Does my right hon. Friend agree that it says everything that we need to know about the Opposition’s economic policy when the shadow Chancellor’s immediate reaction to the IMF report was, “They don’t know what they’re talking about”?
It went beyond that—my hon. Friend makes a good point—not only did the shadow Chancellor attack the IMF, but he also attacked in the speech that I have just mentioned the IMF’s acting managing director. So he laid into the Governor of the Bank of England a couple of months ago, and he is now laying into the IMF’s acting managing director. Anyone who disagrees with the shadow Chancellor, which means most of the world, has become his political opponent.
I want to apologise to the Chancellor for something that I said yesterday. On who said what in 2008, I said yesterday that the Chancellor had praised the previous Government’s spending plans in 2008, despite now condemning what he refers as a decade of over-investment. I was wrong, and I want to apologise. In July 2008, it was in fact the Prime Minister who praised Labour’s then spending plans. He said:
“we are sticking to Labour’s spending totals.”
It was in 2007 that the Chancellor said that a Conservative Government would match our spending plans.
The hon. Gentleman should get better handouts if he is one of the shadow Chancellor’s close advisers. [Hon. Members: “Answer the question.”] I have answered the question. At the 2005 general election, we fought against Labour’s spending plans. In 2008, the year that he mentions, we came off Labour’s spending plans. Thank God that we did, because it has given us the mandate and the power to put the public finances back on track.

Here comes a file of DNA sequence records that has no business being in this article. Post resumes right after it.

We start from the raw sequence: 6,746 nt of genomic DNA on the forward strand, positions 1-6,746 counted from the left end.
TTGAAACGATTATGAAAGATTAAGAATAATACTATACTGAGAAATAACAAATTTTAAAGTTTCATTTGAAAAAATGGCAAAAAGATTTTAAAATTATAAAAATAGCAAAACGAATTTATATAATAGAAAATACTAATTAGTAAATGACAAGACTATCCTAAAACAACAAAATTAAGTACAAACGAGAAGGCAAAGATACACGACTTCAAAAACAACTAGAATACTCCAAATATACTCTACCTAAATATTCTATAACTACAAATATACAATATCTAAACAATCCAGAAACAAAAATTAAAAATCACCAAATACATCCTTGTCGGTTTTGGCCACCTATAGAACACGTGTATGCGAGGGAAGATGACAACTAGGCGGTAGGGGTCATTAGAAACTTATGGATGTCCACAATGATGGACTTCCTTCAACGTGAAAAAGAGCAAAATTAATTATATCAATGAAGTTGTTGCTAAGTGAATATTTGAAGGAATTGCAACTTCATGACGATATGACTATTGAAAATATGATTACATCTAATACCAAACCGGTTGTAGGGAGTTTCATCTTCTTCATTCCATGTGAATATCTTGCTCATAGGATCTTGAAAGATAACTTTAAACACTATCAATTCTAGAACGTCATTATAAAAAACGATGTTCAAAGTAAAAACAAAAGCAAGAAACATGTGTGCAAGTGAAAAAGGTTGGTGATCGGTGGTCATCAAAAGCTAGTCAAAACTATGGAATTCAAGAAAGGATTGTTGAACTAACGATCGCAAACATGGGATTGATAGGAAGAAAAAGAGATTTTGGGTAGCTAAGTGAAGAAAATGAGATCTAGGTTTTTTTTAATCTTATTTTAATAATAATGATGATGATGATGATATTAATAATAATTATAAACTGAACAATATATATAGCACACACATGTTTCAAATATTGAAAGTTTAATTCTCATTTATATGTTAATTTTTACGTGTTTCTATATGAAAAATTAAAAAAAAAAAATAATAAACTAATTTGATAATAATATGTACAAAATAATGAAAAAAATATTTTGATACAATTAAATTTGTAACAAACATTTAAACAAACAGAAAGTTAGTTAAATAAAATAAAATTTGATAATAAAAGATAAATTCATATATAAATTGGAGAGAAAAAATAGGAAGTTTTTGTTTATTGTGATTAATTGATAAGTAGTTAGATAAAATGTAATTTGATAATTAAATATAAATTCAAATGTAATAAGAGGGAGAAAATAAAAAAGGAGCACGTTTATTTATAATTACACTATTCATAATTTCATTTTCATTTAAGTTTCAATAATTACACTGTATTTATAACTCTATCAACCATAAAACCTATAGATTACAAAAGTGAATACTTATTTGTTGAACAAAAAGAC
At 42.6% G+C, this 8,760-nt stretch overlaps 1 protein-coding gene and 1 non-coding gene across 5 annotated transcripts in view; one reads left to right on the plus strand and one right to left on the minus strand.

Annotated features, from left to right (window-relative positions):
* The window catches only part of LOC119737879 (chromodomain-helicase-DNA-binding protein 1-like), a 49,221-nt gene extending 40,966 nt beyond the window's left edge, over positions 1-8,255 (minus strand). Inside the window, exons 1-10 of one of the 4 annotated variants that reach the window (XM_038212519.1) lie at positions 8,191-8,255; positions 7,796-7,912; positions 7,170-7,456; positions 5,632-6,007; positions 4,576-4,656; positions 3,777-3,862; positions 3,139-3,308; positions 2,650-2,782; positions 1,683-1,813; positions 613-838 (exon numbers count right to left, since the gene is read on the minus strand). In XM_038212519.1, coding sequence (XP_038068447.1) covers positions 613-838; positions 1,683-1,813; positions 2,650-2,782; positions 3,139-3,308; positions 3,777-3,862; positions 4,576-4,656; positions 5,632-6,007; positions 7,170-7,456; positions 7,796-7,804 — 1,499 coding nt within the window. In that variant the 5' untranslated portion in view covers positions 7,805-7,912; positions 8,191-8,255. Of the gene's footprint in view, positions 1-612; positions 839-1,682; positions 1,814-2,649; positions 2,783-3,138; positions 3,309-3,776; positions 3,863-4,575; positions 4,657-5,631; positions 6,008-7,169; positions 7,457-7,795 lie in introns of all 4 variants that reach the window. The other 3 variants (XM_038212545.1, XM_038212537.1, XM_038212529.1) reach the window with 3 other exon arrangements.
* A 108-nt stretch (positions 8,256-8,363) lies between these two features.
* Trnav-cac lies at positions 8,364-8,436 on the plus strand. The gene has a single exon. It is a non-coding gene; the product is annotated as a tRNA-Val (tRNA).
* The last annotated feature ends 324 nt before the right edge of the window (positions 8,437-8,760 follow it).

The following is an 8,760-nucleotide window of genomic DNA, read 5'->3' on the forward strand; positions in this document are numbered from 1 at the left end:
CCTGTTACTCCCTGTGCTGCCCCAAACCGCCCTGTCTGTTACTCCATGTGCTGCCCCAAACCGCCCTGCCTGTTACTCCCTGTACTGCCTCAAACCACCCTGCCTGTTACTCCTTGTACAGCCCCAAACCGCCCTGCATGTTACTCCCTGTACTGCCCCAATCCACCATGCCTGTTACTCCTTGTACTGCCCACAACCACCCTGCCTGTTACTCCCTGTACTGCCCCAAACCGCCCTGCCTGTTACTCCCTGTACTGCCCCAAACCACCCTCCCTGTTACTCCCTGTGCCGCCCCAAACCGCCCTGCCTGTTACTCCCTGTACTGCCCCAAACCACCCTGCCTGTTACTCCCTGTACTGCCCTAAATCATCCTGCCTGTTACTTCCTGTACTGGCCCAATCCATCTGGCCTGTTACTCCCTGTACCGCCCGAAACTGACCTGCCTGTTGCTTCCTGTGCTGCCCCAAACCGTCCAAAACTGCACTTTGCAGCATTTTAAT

The extraordinary thing about the shadow Chancellor is that he takes credit for the things that went right. On Bank of England independence, he has completely written out of the script the then Prime Minister and Chancellor. He now takes sole credit for keeping Britain out of the euro, although, as far as I am aware—I am happy to take an intervention—the Labour party’s official policy is still that we join the euro in principle. Is that right? I do not know whether the policy has changed. [Interruption.] We have heard quite a lot from the Labour party in the past couple of hours about being on top of the detail. Surely, the shadow Chancellor knows what his party’s policy is on the euro. [Hon. Members: “He doesn’t.”] Oh, dear. Let me give him a clue. When I became Chancellor, I had to close down the euro preparations unit in the Treasury.
Of course, the shadow Chancellor takes credit, but he is nowhere to be seen when the discussion turns to the fiddled fiscal rules, the failed tripartite regulation, the doubling of the debt, the bank collapses and the destruction of our pensions—none of those things has anything to do with him at all. Now, he is at it again. This is what a member of the shadow Cabinet said a couple of weeks ago:
“he increasingly thinks his party is heading for the buffers and doesn’t want to be in the cab when the collision comes.”